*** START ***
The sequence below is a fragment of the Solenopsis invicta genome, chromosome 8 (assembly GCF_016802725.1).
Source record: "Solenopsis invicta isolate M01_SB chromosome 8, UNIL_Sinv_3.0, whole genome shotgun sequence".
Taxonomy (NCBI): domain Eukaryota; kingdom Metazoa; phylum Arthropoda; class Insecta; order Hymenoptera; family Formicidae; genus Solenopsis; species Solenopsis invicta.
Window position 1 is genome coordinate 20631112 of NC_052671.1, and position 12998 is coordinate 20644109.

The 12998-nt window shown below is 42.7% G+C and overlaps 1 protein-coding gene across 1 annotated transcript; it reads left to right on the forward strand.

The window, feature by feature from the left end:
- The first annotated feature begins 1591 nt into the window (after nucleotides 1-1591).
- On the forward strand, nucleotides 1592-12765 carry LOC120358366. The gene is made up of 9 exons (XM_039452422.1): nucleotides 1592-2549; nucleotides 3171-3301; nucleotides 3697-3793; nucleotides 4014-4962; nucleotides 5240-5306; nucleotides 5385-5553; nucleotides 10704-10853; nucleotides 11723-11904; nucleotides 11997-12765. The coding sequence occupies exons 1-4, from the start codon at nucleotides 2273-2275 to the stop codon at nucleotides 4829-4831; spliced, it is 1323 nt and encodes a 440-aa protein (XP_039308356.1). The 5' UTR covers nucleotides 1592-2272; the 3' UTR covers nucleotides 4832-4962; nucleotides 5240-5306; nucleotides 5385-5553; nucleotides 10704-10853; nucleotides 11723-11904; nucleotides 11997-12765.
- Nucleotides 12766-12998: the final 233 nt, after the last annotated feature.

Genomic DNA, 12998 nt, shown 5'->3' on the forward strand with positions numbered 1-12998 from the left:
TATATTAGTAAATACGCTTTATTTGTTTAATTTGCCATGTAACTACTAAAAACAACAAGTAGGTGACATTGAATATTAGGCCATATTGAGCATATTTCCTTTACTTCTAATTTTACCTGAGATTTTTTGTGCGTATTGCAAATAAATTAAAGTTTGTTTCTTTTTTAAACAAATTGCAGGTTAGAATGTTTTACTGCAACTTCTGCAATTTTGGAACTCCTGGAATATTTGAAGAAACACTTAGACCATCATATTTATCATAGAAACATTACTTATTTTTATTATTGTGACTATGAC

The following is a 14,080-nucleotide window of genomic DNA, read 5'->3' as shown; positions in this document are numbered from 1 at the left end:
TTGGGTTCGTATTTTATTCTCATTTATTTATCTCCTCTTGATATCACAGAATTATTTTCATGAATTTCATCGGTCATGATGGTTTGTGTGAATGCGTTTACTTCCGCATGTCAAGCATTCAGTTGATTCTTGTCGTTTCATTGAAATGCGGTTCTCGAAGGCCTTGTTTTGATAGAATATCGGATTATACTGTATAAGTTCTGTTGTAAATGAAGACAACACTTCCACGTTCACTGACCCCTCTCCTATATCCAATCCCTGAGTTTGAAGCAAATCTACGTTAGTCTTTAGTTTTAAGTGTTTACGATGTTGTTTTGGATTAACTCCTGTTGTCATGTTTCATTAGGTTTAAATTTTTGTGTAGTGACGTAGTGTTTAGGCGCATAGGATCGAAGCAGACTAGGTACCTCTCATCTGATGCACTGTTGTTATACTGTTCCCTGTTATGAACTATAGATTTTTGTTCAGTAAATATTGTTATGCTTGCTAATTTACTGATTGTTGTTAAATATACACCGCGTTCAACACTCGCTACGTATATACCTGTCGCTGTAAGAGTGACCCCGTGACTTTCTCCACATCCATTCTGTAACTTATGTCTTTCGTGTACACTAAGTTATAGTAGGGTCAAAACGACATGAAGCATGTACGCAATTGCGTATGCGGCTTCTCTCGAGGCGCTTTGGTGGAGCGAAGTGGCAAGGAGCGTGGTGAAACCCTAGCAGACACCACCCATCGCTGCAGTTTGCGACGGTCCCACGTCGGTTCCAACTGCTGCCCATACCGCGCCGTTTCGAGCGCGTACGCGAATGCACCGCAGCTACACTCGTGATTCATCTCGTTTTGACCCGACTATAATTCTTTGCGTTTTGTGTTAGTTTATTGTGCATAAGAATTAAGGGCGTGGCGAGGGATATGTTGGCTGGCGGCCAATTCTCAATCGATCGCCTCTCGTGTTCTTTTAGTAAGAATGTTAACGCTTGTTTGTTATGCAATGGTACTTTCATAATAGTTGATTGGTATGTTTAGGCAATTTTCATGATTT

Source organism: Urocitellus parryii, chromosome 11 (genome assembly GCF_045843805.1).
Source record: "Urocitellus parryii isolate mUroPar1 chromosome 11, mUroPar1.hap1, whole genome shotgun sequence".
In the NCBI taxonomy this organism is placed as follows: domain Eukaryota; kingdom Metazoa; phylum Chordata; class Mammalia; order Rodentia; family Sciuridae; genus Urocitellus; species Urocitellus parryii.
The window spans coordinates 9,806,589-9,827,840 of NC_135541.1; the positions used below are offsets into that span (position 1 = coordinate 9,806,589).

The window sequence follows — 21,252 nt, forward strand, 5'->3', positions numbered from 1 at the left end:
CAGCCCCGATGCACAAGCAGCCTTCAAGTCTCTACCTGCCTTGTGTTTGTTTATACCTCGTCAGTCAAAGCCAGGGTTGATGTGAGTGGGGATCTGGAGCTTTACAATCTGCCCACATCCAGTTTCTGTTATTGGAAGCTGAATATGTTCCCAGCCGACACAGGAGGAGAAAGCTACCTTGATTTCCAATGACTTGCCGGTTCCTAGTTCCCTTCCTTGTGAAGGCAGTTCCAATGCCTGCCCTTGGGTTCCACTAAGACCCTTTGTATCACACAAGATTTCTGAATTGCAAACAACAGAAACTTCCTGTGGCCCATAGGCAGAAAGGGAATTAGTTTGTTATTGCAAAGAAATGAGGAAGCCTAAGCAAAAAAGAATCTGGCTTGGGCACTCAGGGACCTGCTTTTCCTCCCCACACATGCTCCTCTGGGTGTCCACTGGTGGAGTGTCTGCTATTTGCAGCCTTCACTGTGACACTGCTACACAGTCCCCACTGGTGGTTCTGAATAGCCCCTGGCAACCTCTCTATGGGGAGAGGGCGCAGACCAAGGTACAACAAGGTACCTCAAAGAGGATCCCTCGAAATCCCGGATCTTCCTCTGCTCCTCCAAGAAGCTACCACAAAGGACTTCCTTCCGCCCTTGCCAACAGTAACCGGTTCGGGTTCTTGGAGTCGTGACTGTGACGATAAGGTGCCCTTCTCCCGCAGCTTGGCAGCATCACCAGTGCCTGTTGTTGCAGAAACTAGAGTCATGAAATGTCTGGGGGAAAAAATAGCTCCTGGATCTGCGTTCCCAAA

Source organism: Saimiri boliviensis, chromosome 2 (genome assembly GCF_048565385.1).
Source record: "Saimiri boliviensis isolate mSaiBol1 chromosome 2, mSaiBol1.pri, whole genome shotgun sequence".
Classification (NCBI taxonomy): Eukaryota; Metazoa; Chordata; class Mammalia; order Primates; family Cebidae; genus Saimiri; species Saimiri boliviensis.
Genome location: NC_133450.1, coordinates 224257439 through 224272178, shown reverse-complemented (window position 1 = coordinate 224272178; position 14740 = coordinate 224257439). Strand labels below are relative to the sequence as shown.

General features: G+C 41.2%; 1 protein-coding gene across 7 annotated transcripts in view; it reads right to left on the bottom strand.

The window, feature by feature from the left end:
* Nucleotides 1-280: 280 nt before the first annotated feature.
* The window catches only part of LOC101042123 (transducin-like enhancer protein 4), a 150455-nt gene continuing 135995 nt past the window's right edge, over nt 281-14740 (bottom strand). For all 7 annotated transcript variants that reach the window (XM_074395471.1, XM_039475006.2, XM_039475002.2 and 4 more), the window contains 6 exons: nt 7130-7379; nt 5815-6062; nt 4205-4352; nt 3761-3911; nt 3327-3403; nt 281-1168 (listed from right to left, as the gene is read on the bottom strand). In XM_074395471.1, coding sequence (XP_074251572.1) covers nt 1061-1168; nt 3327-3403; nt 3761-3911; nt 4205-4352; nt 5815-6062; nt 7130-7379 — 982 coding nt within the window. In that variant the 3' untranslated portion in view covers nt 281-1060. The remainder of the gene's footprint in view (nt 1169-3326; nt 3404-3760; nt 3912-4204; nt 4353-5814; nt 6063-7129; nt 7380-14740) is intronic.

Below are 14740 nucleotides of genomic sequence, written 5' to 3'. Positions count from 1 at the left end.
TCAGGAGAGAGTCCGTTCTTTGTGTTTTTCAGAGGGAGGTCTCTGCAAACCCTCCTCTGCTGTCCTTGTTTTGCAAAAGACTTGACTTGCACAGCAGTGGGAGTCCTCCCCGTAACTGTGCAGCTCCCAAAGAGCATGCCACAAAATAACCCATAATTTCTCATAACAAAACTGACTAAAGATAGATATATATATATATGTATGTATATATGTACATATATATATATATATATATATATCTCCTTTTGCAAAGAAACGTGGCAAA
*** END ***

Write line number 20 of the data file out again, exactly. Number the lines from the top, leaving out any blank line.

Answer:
Source organism: Saimiri boliviensis, chromosome 2 (genome assembly GCF_048565385.1).